On reflection I talk about failure a lot. As I look back at my own career experience, FAIL has commonly appeared at inopportune times. Though it’s hard to say you can pinpoint a good time to fail. It’s part of both the business and human experience, so to me failure can be positive and productive, and position you for future success. But not always, and a lot depends on the form it takes.

alt textI guess when I think of the wrong kind of failure, I point to Andreas’ post on Network World, Fail a security audit already – it’s good for you. I do understand where he’s coming from. As I mentioned, failure can serve as a catalyst for action, as a good way to assess progress (ask the ATL Falcons about that), or as a way to figure out when it’s time to pack up your tent and move on. I guess my issue is with looking at an audit as a good venue for failure.

Why? An audit is an awfully low bar for anything. Yes, I understand that’s a crass generalization. Many auditors are very talented and can find unseen issues and add value. But many aren’t that. Many adhere blindly to their checklists and ensure your security controls fit into a clean little box, even if there isn’t much clean about security in today’s environment. Have you ever heard the story about the scorpion and the frog? I think of it because many auditors adhere to their playbooks, disregarding actual circumstances – like the scorpion in that story.

To be clear, the auditor will find something. They always do, or they understand they won’t be invited back. That doesn’t mean the stuff they find really matters. So what’s a better approach? How can you leverage an audit failure to your best advantage? Script it out and use the auditor as a piece of your evil plans. It’s okay – that’s how things get done in the real world.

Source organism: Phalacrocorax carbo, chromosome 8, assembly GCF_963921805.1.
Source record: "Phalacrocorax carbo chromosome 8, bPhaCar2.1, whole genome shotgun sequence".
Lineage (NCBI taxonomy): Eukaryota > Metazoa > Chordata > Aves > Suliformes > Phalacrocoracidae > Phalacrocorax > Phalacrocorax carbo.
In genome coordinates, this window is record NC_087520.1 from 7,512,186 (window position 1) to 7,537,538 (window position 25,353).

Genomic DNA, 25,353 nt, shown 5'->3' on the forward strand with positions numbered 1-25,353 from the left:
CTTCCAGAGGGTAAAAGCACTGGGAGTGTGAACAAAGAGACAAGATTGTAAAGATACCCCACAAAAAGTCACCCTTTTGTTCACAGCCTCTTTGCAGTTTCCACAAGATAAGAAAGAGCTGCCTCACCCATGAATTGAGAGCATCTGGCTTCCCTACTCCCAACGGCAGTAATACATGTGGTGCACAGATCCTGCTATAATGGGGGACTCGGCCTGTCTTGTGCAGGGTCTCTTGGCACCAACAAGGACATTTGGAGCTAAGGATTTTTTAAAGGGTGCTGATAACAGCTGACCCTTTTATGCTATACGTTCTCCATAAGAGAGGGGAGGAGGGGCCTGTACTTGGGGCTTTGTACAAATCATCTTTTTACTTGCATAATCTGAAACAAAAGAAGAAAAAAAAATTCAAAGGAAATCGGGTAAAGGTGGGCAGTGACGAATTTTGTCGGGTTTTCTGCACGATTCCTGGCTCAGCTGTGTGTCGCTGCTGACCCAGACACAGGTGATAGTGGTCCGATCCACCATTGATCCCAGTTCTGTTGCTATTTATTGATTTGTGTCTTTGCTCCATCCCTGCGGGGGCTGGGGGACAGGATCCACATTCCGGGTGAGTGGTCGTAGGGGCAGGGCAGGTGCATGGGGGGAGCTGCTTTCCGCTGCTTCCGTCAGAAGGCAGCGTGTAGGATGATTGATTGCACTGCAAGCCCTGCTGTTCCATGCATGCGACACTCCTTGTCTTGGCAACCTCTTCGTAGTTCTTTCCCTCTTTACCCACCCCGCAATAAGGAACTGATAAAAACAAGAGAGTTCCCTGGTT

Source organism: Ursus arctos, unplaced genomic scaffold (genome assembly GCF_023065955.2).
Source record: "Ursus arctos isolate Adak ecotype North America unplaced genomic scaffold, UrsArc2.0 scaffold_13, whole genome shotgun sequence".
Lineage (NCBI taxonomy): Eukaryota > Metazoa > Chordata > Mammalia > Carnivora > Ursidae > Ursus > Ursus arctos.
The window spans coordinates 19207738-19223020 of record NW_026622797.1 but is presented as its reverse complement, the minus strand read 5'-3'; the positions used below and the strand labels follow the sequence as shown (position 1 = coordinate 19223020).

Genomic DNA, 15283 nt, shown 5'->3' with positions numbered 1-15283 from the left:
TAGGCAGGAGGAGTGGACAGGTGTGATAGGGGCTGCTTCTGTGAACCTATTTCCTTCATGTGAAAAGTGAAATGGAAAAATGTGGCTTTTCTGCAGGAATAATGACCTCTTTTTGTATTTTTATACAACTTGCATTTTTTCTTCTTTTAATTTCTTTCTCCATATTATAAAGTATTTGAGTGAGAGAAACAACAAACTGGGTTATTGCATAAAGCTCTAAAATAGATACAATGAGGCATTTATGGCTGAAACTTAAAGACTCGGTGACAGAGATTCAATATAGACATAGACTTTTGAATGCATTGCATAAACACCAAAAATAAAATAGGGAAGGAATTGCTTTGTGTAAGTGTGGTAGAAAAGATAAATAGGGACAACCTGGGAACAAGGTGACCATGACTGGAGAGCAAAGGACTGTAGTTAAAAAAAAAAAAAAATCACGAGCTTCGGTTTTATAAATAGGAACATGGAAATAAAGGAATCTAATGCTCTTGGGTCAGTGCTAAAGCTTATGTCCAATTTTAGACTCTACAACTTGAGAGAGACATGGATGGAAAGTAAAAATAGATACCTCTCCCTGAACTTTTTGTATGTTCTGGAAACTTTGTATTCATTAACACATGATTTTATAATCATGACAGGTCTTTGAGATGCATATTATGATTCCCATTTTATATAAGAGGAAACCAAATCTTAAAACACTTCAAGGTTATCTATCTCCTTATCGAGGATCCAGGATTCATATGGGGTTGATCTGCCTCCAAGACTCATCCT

If you are a clued-in security professional, you know where the issues are. At least some of them. You also may face some organizational resistance to fixing issues. So you might direct the audit to miraculously find the issues you want/need fixed. Don’t make it too easy, but make sure they find what you need them to find. Amazingly enough, if something shows up in an audit’s findings of fact, it forces a decision. The decision may be to do nothing, but that will at least be a conscious decision to not address the risk. Then you can move onto the next thing and stop tilting at windmills. Or get the action you need. Either way it’s a win.

So I’m all for failing. But fail correctly. Fail with a purpose. Use failure to your advantage. In some cases, actually stage your failure to make a point. I guess my real point is that any failure you face shouldn’t be a total surprise, though that will happen from time to time. Surprise failure is the kind you need to avoid. But that’s another story for another day.

Photo credit: “Fail Whale Pale Ale” originally uploaded by jamesplankton